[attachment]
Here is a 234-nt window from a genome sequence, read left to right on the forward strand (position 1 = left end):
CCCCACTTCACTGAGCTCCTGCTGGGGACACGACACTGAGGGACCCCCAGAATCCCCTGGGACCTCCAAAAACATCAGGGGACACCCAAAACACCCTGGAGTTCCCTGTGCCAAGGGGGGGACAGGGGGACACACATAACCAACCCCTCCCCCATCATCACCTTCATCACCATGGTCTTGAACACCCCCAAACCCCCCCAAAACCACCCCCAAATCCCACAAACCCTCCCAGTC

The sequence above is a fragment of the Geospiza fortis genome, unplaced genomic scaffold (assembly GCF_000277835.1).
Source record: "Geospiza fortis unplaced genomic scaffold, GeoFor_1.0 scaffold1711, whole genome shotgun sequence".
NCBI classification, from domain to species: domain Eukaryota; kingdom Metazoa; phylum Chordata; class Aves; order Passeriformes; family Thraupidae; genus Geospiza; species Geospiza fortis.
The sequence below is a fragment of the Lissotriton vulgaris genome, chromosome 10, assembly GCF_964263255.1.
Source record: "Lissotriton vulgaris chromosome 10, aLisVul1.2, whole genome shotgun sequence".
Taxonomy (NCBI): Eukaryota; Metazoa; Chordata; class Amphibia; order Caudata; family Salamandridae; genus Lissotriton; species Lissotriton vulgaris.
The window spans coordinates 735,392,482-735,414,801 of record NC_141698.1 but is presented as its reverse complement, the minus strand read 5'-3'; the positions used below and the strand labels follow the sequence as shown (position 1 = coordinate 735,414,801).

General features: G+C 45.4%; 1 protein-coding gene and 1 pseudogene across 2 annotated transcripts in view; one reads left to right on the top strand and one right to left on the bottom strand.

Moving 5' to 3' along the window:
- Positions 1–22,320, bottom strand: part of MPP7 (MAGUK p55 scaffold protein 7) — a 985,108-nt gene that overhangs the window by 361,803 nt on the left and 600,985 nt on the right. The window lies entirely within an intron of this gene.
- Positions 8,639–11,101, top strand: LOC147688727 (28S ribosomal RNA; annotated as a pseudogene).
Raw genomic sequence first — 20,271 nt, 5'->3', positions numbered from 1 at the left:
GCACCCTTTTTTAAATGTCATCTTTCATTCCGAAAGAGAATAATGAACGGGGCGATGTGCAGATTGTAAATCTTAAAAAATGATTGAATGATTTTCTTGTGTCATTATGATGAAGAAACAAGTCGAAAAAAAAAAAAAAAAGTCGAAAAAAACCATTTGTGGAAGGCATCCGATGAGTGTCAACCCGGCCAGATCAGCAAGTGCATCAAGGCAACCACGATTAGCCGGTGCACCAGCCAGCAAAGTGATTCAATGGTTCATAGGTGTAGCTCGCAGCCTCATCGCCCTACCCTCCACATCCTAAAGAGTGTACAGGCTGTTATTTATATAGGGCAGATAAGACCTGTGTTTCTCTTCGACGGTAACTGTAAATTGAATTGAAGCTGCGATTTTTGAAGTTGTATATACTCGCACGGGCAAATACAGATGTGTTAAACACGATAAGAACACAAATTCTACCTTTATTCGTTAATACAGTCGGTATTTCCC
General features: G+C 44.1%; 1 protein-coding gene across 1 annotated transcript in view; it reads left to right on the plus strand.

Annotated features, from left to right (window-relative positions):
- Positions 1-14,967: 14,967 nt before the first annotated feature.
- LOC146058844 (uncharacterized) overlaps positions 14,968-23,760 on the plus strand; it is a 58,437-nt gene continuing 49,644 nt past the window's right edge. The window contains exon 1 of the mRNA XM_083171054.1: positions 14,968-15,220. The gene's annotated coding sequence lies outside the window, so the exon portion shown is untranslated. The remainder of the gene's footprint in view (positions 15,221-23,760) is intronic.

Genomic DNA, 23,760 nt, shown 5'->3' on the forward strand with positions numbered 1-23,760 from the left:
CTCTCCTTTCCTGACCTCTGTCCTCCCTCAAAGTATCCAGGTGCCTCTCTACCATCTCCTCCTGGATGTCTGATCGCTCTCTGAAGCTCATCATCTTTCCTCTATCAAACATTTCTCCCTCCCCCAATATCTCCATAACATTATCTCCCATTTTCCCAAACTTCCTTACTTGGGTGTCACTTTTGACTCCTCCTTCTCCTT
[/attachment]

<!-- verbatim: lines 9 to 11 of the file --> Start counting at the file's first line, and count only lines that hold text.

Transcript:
The window spans coordinates 735,392,482-735,414,801 of record NC_141698.1 but is presented as its reverse complement, the minus strand read 5'-3'; the positions used below and the strand labels follow the sequence as shown (position 1 = coordinate 735,414,801).

General features: G+C 45.4%; 1 protein-coding gene and 1 pseudogene across 2 annotated transcripts in view; one reads left to right on the top strand and one right to left on the bottom strand.

Moving 5' to 3' along the window: